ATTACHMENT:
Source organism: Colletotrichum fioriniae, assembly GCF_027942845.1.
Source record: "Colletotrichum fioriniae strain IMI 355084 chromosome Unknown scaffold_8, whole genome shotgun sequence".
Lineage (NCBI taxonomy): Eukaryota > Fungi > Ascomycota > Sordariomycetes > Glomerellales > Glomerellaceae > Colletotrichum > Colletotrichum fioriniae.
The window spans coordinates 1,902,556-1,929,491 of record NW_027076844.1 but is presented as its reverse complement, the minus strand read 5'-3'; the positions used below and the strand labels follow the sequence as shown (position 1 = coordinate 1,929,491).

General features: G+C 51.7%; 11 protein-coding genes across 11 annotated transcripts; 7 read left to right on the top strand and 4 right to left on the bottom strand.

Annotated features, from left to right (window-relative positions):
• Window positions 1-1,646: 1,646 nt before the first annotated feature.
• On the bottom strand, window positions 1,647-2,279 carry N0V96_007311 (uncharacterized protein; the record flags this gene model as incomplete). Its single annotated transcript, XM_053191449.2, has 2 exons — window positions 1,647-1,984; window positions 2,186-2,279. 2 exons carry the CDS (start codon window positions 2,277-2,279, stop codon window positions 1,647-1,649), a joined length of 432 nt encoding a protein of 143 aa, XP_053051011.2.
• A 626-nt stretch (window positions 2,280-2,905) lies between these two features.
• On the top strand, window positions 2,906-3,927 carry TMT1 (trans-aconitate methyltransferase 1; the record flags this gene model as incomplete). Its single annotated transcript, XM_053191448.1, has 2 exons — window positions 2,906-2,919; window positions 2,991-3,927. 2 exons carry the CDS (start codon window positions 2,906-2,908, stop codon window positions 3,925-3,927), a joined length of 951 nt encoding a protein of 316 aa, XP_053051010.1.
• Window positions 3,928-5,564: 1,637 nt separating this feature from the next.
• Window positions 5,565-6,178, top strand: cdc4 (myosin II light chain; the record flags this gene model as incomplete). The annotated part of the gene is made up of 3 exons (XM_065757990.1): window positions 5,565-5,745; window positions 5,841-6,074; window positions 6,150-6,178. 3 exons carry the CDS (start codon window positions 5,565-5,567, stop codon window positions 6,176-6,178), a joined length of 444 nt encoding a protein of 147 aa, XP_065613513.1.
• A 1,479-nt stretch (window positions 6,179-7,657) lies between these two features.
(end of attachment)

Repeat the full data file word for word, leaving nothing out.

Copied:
Source organism: Colletotrichum fioriniae, assembly GCF_027942845.1.
Source record: "Colletotrichum fioriniae strain IMI 355084 chromosome Unknown scaffold_8, whole genome shotgun sequence".
Lineage (NCBI taxonomy): Eukaryota > Fungi > Ascomycota > Sordariomycetes > Glomerellales > Glomerellaceae > Colletotrichum > Colletotrichum fioriniae.
The window spans coordinates 1,902,556-1,929,491 of record NW_027076844.1 but is presented as its reverse complement, the minus strand read 5'-3'; the positions used below and the strand labels follow the sequence as shown (position 1 = coordinate 1,929,491).

General features: G+C 51.7%; 11 protein-coding genes across 11 annotated transcripts; 7 read left to right on the top strand and 4 right to left on the bottom strand.

Annotated features, from left to right (window-relative positions):
• Window positions 1-1,646: 1,646 nt before the first annotated feature.
• On the bottom strand, window positions 1,647-2,279 carry N0V96_007311 (uncharacterized protein; the record flags this gene model as incomplete). Its single annotated transcript, XM_053191449.2, has 2 exons — window positions 1,647-1,984; window positions 2,186-2,279. 2 exons carry the CDS (start codon window positions 2,277-2,279, stop codon window positions 1,647-1,649), a joined length of 432 nt encoding a protein of 143 aa, XP_053051011.2.
• A 626-nt stretch (window positions 2,280-2,905) lies between these two features.
• On the top strand, window positions 2,906-3,927 carry TMT1 (trans-aconitate methyltransferase 1; the record flags this gene model as incomplete). Its single annotated transcript, XM_053191448.1, has 2 exons — window positions 2,906-2,919; window positions 2,991-3,927. 2 exons carry the CDS (start codon window positions 2,906-2,908, stop codon window positions 3,925-3,927), a joined length of 951 nt encoding a protein of 316 aa, XP_053051010.1.
• Window positions 3,928-5,564: 1,637 nt separating this feature from the next.
• Window positions 5,565-6,178, top strand: cdc4 (myosin II light chain; the record flags this gene model as incomplete). The annotated part of the gene is made up of 3 exons (XM_065757990.1): window positions 5,565-5,745; window positions 5,841-6,074; window positions 6,150-6,178. 3 exons carry the CDS (start codon window positions 5,565-5,567, stop codon window positions 6,176-6,178), a joined length of 444 nt encoding a protein of 147 aa, XP_065613513.1.
• A 1,479-nt stretch (window positions 6,179-7,657) lies between these two features.